Fresh food, personal hygiene products and baby formula are among the goods that could soon run out as halted railcars clog CN Rail’s network from coast to coast because of the pipeline protests.
Drinking water could also fall into short supply if chlorine for water treatment stays off the tracks, according to chemical distribution trade group Responsible Distribution Canada.
“If something doesn’t happen now, we’re going to start seeing municipalities in Ontario beginning to have boil-water advisories going out,” said president Cathy Campbell. “This week it’s going to get very scary.”
Hand sanitizer, de-icing fluid for aircraft and chemicals used to coat cars and clean food processing equipment could prompt production line shutdowns, she said.
Canadian Propane Association CEO Nathalie St-Pierre said wholesalers in the Maritimes have begun to ration distribution while truck lineups for the fuel in Sarnia, Ont., are up to 10 hours long.
“It’s not like there’s 10,000 idled trucks sitting in some subterranean basement somewhere that can just be dusted off if there’s a rail stoppage. There’s just too much volume for that,” said Retail Council of Canada spokesman Karl Littler.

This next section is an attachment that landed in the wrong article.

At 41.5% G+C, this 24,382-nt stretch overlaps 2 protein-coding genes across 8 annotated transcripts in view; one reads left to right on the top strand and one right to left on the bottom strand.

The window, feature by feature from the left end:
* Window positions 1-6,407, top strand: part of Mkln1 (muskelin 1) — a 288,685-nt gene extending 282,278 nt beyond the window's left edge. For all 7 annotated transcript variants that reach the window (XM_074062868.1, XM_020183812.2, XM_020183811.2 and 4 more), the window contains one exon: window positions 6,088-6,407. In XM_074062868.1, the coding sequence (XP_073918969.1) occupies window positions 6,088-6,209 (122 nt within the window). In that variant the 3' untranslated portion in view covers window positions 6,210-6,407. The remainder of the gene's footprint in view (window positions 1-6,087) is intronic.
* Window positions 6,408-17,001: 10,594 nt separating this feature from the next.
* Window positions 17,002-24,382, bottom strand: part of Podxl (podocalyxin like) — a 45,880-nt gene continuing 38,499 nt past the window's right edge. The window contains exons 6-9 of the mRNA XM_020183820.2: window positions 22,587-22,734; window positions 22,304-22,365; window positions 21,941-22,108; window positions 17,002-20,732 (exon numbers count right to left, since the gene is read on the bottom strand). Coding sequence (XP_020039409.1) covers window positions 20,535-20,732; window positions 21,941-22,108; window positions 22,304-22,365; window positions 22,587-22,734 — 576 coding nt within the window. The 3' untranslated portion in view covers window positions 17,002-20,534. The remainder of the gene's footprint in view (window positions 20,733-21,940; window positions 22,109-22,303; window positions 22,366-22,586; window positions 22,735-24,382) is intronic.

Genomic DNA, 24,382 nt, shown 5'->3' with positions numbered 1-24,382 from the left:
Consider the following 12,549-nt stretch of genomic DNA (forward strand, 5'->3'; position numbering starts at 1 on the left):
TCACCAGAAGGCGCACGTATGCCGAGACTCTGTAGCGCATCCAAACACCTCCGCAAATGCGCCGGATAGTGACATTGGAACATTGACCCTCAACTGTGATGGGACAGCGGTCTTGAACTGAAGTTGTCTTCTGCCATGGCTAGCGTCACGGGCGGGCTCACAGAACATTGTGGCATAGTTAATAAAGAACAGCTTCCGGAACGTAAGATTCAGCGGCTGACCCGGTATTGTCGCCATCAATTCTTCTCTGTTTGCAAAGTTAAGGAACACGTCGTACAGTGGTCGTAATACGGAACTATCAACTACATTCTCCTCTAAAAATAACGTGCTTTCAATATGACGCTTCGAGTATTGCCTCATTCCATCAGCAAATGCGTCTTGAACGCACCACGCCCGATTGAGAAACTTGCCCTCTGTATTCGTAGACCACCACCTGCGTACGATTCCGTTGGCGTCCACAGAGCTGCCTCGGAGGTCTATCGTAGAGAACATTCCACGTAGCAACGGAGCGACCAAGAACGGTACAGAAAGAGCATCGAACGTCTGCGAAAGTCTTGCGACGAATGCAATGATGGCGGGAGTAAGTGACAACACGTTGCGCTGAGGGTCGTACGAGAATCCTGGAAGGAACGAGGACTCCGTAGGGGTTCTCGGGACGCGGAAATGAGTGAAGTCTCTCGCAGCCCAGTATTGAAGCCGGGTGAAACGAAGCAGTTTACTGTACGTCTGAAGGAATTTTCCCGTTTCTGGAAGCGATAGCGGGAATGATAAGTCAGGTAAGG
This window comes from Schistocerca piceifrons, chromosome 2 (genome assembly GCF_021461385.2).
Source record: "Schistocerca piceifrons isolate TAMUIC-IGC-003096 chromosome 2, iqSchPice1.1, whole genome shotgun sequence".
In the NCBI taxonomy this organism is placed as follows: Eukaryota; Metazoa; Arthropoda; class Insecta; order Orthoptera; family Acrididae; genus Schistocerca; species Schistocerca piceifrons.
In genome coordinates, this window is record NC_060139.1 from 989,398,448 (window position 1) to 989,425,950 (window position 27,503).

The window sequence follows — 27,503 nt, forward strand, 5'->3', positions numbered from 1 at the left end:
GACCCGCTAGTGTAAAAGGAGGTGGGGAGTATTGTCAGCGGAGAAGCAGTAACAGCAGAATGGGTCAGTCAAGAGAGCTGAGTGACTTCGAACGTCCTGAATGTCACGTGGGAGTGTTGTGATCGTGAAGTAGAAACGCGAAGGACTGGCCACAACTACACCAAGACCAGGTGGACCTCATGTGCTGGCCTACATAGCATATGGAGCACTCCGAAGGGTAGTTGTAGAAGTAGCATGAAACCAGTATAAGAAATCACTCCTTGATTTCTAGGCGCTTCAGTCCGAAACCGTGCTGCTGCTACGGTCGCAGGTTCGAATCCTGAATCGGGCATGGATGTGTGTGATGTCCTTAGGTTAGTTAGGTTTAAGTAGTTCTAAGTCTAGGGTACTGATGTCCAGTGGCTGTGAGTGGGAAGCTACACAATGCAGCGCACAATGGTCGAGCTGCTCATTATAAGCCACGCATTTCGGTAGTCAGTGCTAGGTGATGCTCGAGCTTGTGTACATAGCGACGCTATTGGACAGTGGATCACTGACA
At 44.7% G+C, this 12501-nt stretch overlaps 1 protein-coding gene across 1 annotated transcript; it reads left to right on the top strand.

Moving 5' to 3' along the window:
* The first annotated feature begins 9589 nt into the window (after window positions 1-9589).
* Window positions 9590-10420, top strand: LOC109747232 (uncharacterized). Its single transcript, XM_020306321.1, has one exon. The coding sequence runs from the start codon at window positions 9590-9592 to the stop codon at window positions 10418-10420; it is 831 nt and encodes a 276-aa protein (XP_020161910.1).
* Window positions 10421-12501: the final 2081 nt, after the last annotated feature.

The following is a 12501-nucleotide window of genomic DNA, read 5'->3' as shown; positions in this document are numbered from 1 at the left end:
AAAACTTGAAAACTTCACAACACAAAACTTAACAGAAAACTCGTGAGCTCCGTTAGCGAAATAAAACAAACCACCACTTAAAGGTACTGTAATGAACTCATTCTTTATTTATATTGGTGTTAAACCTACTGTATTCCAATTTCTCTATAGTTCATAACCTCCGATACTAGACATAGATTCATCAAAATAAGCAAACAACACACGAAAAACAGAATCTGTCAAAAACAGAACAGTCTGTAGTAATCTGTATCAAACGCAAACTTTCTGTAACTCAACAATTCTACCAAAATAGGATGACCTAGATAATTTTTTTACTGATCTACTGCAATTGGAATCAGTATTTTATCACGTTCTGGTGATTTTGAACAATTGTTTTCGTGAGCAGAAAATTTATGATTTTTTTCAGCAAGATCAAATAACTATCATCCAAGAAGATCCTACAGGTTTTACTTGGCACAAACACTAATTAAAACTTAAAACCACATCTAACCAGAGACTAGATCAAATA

Industries from manufacturing to fertilizer say they respect the right to peaceful protest but argue it’s time for federal and provincial governments to bridge the impasse or enforce injunctions obtained by CN.
“We do feel like we’re sort of getting sideswiped by a protest that pertains more to natural resources products than rail,” said Littler.
Via Rail has cancelled all service on CN tracks in Canada, leaving only two northern routes open — between Sudbury and White River in Ontario and between Churchill and The Pas in Manitoba.
The ongoing shutdown impedes mills’ ability to ship pulp, two-by-fours and wood panelling to the U.S. and beyond, said Forest Products Association of Canada CEO Derek Nighbor, who called the CN line a “critical artery.”
“For every train car that we use for pulp, it would take four trucks to move that same carload. For lumber, it’s two trucks for every one train car,” Nighbor said.
“You’re now having mills that are having a hard time, getting close to not being able to run because they can’t get the chemicals or the fuel in,” he said. “That’s expensive — warehousing and storage, finding trucks.”
Canadian Federation of Agriculture president Mary Robinson said the backed-up rail lines are hampering producers’ ability to export commodities, and warned of “huge financial consequences” because farmers do not get paid until products get to market.
“Rail service disruptions can also have negative impacts on animal welfare issues, as propane shipments are crucial to keeping barns heated during the winter months,” she said.
While the repercussions of the rail shutdown are negative for the vast majority of businesses, the closure of Via’s Ottawa-Toronto and Montreal-Toronto routes has proven to be a bonus for Porter Airlines, which said more passengers have booked flights between those cities over the past week.